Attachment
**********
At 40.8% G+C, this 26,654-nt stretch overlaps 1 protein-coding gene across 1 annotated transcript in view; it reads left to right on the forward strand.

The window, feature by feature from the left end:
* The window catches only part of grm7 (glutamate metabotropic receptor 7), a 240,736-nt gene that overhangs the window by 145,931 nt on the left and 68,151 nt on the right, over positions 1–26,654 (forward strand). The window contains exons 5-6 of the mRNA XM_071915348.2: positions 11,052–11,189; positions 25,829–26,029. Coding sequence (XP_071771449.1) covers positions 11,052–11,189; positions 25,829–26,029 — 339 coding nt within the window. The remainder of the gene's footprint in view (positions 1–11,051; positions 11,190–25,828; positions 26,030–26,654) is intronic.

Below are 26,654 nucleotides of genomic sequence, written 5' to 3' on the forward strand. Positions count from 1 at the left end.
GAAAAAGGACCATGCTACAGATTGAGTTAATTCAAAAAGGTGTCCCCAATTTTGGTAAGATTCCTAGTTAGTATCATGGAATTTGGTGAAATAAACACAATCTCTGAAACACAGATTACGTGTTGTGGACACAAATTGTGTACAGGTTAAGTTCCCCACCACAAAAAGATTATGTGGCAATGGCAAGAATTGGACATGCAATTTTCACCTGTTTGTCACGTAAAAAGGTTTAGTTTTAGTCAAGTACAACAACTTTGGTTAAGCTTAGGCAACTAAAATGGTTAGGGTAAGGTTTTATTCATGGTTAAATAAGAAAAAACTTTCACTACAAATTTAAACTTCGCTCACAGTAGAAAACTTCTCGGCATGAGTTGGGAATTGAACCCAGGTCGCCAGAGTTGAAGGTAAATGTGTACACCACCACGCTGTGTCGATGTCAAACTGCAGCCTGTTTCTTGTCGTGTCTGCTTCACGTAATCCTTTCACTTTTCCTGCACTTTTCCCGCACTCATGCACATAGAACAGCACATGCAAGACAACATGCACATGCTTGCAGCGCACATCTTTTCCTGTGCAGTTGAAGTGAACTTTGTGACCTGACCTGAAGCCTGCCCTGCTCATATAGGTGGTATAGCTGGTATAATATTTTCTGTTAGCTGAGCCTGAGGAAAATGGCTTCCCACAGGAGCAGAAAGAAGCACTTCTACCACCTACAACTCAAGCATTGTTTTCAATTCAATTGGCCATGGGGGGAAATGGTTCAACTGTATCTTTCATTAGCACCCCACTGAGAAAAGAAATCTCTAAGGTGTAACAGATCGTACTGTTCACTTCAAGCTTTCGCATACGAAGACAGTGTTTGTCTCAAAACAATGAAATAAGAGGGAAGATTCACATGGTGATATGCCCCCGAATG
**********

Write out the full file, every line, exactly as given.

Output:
At 40.8% G+C, this 26,654-nt stretch overlaps 1 protein-coding gene across 1 annotated transcript in view; it reads left to right on the forward strand.

The window, feature by feature from the left end:
* The window catches only part of grm7 (glutamate metabotropic receptor 7), a 240,736-nt gene that overhangs the window by 145,931 nt on the left and 68,151 nt on the right, over positions 1–26,654 (forward strand). The window contains exons 5-6 of the mRNA XM_071915348.2: positions 11,052–11,189; positions 25,829–26,029. Coding sequence (XP_071771449.1) covers positions 11,052–11,189; positions 25,829–26,029 — 339 coding nt within the window. The remainder of the gene's footprint in view (positions 1–11,051; positions 11,190–25,828; positions 26,030–26,654) is intronic.

Below are 26,654 nucleotides of genomic sequence, written 5' to 3' on the forward strand. Positions count from 1 at the left end.
GAAAAAGGACCATGCTACAGATTGAGTTAATTCAAAAAGGTGTCCCCAATTTTGGTAAGATTCCTAGTTAGTATCATGGAATTTGGTGAAATAAACACAATCTCTGAAACACAGATTACGTGTTGTGGACACAAATTGTGTACAGGTTAAGTTCCCCACCACAAAAAGATTATGTGGCAATGGCAAGAATTGGACATGCAATTTTCACCTGTTTGTCACGTAAAAAGGTTTAGTTTTAGTCAAGTACAACAACTTTGGTTAAGCTTAGGCAACTAAAATGGTTAGGGTAAGGTTTTATTCATGGTTAAATAAGAAAAAACTTTCACTACAAATTTAAACTTCGCTCACAGTAGAAAACTTCTCGGCATGAGTTGGGAATTGAACCCAGGTCGCCAGAGTTGAAGGTAAATGTGTACACCACCACGCTGTGTCGATGTCAAACTGCAGCCTGTTTCTTGTCGTGTCTGCTTCACGTAATCCTTTCACTTTTCCTGCACTTTTCCCGCACTCATGCACATAGAACAGCACATGCAAGACAACATGCACATGCTTGCAGCGCACATCTTTTCCTGTGCAGTTGAAGTGAACTTTGTGACCTGACCTGAAGCCTGCCCTGCTCATATAGGTGGTATAGCTGGTATAATATTTTCTGTTAGCTGAGCCTGAGGAAAATGGCTTCCCACAGGAGCAGAAAGAAGCACTTCTACCACCTACAACTCAAGCATTGTTTTCAATTCAATTGGCCATGGGGGGAAATGGTTCAACTGTATCTTTCATTAGCACCCCACTGAGAAAAGAAATCTCTAAGGTGTAACAGATCGTACTGTTCACTTCAAGCTTTCGCATACGAAGACAGTGTTTGTCTCAAAACAATGAAATAAGAGGGAAGATTCACATGGTGATATGCCCCCGAATG